Teachers are 6.5 percent less likely to leave their schools when accountability grades unexpectedly move upward.
Since 1999, Florida schools have been graded "A" through "F" using a combination of aggregate test-score levels from statewide tests administered in grades 4, 5, 8, and 10. In 2002, the accountability grades began incorporating test-score data from grades 3 through 10, as well as measures of the year-to-year progress of individual students.
In School Accountability and Teacher Mobility (NBER Working Paper No. 16070), co-authors Li Feng, David Figlio, and Tim Sass observe that the new grading system reclassified many schools, delivering what they term an accountability "shock." Overall, the new system improved accountability grades in 42 percent of schools, and delivered lower grades in 9 percent of schools. Combining the grading changes from the accountability "shock" with data from Florida's K-20 Education Data Warehouse -- a database covering all Florida public school students and school employees from pre-school through college -- they are able to estimate the effect of accountability measurement on teacher decisions to change jobs.
The researchers find that teachers are 6.5 percent less likely to leave their schools when accountability grades unexpectedly move upward. Teachers in schools that experienced an unexpected drop into the failing category were 42 percent more likely to leave their school, and were 67 percent more likely to move to another school in the same district than teachers in schools whose grades were unaffected by the accountability grading change.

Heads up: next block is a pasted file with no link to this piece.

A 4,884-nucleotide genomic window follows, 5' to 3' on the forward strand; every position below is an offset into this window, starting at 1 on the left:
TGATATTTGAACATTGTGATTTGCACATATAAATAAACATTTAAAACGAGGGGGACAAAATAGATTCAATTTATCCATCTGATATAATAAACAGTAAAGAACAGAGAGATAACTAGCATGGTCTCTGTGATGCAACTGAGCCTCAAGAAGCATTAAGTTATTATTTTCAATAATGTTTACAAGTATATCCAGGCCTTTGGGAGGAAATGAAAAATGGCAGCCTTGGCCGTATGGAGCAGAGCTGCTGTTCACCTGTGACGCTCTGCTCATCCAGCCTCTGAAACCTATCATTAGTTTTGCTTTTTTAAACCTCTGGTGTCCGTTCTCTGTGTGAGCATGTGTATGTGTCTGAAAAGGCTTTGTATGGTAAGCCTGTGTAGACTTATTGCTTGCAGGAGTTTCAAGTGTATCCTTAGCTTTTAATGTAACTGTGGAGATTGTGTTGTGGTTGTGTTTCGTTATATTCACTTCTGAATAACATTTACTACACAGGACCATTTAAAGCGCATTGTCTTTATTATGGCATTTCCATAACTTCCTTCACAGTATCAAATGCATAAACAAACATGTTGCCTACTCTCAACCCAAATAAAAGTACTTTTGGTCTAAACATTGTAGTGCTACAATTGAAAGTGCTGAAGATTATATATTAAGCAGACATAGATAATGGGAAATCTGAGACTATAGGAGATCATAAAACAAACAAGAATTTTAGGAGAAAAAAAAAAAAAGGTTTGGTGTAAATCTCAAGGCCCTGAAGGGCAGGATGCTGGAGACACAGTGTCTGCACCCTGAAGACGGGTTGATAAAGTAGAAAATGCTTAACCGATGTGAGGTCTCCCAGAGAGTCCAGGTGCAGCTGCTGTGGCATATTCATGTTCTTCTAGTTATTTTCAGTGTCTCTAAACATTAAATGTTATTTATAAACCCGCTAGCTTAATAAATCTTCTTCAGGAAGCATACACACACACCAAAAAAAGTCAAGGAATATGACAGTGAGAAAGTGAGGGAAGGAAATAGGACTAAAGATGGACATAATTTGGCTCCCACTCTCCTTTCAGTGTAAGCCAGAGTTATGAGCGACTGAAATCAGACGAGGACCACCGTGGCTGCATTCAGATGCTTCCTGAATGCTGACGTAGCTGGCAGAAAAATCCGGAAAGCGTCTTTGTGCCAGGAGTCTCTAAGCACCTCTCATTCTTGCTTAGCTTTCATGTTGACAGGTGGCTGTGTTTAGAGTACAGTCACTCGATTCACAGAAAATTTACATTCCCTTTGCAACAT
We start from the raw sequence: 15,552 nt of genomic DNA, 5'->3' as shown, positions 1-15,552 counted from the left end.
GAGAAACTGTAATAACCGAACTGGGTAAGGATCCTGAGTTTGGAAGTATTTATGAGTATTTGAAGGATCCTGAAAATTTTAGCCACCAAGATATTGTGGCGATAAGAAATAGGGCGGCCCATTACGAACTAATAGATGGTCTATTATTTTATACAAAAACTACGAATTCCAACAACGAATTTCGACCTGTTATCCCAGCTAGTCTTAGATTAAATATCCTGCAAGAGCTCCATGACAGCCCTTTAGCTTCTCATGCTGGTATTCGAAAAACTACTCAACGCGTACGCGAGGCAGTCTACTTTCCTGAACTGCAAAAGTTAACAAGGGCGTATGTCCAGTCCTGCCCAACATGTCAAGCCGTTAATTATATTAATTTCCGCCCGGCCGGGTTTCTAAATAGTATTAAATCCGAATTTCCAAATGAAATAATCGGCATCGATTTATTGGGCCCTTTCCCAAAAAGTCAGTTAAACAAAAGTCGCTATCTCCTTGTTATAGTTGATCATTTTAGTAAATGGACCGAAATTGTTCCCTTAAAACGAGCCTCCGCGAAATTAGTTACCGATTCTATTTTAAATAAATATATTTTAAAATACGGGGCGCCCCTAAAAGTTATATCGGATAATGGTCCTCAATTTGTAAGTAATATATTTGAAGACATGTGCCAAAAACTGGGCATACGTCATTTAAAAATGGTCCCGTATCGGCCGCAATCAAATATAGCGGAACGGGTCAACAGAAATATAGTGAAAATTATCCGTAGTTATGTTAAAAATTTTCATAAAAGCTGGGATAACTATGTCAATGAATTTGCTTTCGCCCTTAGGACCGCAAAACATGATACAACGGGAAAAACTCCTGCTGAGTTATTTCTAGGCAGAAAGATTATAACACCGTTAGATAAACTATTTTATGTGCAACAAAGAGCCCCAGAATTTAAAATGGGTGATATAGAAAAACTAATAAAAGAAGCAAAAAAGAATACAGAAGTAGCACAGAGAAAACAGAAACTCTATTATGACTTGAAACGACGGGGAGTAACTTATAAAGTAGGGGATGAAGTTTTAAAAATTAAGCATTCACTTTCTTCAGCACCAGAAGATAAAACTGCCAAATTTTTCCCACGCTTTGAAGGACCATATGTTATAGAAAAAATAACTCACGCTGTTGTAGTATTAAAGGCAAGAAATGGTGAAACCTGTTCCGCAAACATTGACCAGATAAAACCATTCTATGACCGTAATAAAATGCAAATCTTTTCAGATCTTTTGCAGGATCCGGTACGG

When the authors restrict their sample to math teachers, and to measured teacher quality in terms of a teacher's estimated contribution to student math test scores, they find that the accountability shock changed the distribution of teacher quality both within and across schools.
Schools with constant accountability grades experienced no change in the quality of teachers that left the school or who stayed in it. Schools that were "shocked" downward -- and thus faced the most pressure to improve -- lost more and higher quality teachers. However, the downwardly shocked schools also exhibited an increase in the average quality of the teachers who stayed. The authors suggest that the remaining teachers may work harder, or have their productivity raised by the increased resources, such as reading coaches, that are routinely made available to failing schools.
-- Linda Gorman